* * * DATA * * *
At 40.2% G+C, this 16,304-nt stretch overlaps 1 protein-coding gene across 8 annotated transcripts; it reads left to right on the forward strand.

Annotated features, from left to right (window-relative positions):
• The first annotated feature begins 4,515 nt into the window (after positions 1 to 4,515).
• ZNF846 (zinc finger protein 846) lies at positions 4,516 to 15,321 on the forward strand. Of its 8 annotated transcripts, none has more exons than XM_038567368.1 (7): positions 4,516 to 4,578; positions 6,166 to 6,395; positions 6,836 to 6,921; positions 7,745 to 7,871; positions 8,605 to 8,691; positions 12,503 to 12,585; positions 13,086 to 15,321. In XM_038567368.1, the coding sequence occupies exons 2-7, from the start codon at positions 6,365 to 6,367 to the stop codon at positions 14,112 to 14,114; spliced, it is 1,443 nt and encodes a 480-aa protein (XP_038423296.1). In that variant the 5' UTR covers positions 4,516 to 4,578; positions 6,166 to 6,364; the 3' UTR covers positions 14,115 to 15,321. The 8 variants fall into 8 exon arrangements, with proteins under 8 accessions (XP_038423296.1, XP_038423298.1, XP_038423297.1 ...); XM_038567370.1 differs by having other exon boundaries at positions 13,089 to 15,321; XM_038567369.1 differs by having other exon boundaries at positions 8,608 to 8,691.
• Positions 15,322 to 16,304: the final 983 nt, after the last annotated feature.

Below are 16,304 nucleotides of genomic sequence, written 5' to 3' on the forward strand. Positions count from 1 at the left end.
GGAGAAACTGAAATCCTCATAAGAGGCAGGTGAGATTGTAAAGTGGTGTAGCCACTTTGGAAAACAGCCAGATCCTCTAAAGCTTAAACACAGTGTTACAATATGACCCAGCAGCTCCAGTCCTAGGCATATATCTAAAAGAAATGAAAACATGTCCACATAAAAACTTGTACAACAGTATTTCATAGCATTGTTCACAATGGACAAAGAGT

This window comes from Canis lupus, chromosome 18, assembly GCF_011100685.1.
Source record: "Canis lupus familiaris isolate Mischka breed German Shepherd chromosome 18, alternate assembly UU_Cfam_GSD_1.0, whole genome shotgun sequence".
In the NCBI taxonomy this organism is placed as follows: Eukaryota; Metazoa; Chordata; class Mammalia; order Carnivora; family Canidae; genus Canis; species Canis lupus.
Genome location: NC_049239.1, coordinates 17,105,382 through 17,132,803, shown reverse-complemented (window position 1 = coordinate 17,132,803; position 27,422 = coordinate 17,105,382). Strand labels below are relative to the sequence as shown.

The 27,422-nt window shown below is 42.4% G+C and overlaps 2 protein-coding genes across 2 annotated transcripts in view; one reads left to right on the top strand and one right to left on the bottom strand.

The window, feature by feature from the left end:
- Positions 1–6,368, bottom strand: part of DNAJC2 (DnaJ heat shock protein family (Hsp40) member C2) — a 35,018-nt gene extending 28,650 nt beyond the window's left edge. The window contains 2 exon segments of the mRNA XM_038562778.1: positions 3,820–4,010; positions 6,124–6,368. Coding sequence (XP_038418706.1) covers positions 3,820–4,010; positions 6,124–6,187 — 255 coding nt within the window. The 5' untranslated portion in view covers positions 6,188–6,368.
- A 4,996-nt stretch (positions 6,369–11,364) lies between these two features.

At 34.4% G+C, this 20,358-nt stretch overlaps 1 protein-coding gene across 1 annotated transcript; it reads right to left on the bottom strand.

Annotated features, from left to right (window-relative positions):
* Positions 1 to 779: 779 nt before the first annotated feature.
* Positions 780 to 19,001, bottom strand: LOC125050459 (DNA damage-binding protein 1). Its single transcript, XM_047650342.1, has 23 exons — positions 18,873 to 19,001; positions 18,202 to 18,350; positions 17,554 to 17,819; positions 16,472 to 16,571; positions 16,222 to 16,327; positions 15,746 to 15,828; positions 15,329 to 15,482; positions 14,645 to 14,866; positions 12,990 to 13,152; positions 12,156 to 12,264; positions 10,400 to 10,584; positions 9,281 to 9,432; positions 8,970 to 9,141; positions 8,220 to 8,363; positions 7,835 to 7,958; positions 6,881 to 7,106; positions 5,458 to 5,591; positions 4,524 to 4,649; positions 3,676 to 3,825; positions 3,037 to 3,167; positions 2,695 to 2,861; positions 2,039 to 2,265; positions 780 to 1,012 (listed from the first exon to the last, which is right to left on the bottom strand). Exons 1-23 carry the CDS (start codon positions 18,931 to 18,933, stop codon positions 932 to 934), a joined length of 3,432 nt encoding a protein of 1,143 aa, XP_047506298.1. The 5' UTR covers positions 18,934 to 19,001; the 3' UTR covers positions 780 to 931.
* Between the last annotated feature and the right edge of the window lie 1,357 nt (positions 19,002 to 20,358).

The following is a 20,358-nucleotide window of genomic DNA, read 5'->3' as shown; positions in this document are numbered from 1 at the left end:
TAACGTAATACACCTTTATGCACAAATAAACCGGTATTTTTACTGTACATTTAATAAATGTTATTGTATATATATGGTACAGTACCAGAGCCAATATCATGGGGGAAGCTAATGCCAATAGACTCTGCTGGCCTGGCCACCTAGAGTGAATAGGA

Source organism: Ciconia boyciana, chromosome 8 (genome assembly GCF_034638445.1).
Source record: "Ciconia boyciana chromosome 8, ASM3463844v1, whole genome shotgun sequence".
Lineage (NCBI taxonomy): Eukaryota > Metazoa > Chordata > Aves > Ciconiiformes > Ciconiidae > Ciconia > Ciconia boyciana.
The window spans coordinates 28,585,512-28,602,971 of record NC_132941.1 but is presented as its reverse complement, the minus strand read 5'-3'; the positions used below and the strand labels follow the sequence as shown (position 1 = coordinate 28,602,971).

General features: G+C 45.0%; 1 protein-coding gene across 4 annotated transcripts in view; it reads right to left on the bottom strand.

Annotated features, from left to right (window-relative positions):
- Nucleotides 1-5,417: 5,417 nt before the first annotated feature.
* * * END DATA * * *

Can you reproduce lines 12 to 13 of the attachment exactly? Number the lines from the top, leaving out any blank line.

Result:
The 27,422-nt window shown below is 42.4% G+C and overlaps 2 protein-coding genes across 2 annotated transcripts in view; one reads left to right on the top strand and one right to left on the bottom strand.

The window, feature by feature from the left end: